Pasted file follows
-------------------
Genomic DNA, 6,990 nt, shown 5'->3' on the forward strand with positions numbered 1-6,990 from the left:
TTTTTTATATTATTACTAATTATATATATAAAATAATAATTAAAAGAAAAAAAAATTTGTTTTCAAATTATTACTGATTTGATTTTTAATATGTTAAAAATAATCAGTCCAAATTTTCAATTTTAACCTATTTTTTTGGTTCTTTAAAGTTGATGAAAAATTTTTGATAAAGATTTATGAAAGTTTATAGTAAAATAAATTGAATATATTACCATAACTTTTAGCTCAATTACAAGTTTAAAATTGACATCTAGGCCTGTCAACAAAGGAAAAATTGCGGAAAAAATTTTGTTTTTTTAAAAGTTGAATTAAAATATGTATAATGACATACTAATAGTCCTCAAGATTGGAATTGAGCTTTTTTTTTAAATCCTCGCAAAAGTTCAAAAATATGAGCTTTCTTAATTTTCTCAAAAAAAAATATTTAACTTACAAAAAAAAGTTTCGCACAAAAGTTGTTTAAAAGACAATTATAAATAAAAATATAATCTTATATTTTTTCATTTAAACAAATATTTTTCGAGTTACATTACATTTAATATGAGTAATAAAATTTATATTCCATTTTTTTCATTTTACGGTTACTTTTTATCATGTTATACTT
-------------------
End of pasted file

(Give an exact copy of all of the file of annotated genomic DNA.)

Genomic DNA, 6,990 nt, shown 5'->3' on the forward strand with positions numbered 1-6,990 from the left:
TTTTTTATATTATTACTAATTATATATATAAAATAATAATTAAAAGAAAAAAAAATTTGTTTTCAAATTATTACTGATTTGATTTTTAATATGTTAAAAATAATCAGTCCAAATTTTCAATTTTAACCTATTTTTTTGGTTCTTTAAAGTTGATGAAAAATTTTTGATAAAGATTTATGAAAGTTTATAGTAAAATAAATTGAATATATTACCATAACTTTTAGCTCAATTACAAGTTTAAAATTGACATCTAGGCCTGTCAACAAAGGAAAAATTGCGGAAAAAATTTTGTTTTTTTAAAAGTTGAATTAAAATATGTATAATGACATACTAATAGTCCTCAAGATTGGAATTGAGCTTTTTTTTTAAATCCTCGCAAAAGTTCAAAAATATGAGCTTTCTTAATTTTCTCAAAAAAAAATATTTAACTTACAAAAAAAAGTTTCGCACAAAAGTTGTTTAAAAGACAATTATAAATAAAAATATAATCTTATATTTTTTCATTTAAACAAATATTTTTCGAGTTACATTACATTTAATATGAGTAATAAAATTTATATTCCATTTTTTTCATTTTACGGTTACTTTTTATCATGTTATACTT